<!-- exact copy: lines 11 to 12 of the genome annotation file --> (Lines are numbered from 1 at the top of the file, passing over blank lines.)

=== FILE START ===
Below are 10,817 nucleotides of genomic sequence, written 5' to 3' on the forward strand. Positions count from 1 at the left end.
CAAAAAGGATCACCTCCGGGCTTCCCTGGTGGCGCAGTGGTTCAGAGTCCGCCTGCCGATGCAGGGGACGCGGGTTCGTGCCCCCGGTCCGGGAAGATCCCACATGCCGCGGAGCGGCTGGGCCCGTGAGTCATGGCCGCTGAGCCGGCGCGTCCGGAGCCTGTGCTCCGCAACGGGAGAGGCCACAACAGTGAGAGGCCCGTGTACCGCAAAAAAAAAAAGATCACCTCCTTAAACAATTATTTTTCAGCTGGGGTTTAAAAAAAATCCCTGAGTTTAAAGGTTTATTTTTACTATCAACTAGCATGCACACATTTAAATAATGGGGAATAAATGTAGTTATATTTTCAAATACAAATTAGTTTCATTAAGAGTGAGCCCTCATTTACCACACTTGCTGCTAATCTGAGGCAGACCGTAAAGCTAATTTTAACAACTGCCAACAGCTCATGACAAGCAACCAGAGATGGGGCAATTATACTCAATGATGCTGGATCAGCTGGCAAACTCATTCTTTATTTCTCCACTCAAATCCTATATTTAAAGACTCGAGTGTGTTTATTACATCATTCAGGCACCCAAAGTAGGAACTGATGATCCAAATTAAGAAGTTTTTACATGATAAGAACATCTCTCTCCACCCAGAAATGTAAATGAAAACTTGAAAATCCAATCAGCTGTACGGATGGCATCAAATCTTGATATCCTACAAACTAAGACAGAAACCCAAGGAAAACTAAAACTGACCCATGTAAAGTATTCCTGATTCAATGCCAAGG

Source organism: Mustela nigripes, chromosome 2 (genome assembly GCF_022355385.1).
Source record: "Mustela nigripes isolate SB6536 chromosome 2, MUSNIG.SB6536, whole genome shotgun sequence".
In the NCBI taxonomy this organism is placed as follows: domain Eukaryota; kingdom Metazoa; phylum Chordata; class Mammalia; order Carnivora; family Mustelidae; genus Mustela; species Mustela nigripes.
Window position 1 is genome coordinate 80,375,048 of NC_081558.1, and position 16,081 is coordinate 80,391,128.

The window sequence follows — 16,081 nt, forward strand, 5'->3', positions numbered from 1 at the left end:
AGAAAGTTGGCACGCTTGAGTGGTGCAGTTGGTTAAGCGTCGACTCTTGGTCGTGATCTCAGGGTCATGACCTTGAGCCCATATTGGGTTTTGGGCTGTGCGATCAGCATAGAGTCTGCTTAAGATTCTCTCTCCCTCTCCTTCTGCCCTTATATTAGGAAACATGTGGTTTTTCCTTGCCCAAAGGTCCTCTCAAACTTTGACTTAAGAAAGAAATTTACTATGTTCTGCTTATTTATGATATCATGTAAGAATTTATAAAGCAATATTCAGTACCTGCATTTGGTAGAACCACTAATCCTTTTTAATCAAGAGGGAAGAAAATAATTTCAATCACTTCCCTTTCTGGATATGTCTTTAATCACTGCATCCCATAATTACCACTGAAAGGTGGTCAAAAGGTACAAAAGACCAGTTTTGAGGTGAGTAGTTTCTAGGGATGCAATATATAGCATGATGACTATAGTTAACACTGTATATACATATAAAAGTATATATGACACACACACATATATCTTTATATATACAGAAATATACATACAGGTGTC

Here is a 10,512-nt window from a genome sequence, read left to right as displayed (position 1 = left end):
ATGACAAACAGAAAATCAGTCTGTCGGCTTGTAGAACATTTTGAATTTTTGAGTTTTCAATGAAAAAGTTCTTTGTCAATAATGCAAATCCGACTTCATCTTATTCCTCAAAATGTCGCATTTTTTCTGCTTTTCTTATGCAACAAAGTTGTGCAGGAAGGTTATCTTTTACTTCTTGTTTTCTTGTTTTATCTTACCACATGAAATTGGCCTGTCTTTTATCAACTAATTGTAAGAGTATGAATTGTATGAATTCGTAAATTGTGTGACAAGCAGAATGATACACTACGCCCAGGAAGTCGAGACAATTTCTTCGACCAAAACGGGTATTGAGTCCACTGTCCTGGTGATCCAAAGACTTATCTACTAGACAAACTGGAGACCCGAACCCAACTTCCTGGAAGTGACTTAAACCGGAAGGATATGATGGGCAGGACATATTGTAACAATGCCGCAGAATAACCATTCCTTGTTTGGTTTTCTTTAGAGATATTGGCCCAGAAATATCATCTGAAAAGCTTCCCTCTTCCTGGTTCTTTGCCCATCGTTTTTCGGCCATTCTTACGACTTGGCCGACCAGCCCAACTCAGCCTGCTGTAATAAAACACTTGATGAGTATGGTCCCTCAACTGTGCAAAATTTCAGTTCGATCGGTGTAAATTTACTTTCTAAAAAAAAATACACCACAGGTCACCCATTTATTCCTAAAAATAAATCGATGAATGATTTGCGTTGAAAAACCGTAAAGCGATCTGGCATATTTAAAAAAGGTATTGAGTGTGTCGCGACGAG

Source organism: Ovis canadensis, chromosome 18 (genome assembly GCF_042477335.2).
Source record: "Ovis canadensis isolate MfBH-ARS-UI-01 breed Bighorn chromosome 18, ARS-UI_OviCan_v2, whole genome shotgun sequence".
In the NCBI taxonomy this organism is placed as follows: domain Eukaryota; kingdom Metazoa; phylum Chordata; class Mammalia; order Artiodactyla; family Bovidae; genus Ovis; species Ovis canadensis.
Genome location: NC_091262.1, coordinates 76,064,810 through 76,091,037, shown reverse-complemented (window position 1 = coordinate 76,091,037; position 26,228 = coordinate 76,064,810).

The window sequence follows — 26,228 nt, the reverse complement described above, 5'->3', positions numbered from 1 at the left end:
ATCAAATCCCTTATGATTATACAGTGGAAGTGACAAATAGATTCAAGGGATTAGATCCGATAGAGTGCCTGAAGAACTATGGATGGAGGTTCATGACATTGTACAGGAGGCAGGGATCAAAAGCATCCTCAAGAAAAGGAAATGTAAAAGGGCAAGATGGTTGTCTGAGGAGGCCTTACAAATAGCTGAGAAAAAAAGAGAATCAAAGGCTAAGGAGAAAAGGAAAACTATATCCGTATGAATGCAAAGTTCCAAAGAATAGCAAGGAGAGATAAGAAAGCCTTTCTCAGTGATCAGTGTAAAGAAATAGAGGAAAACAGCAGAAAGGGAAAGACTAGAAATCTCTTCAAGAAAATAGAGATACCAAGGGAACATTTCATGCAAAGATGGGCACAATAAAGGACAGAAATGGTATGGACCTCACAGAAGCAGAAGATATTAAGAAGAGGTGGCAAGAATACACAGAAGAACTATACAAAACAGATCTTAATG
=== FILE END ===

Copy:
Source organism: Ovis canadensis, chromosome 18 (genome assembly GCF_042477335.2).
Source record: "Ovis canadensis isolate MfBH-ARS-UI-01 breed Bighorn chromosome 18, ARS-UI_OviCan_v2, whole genome shotgun sequence".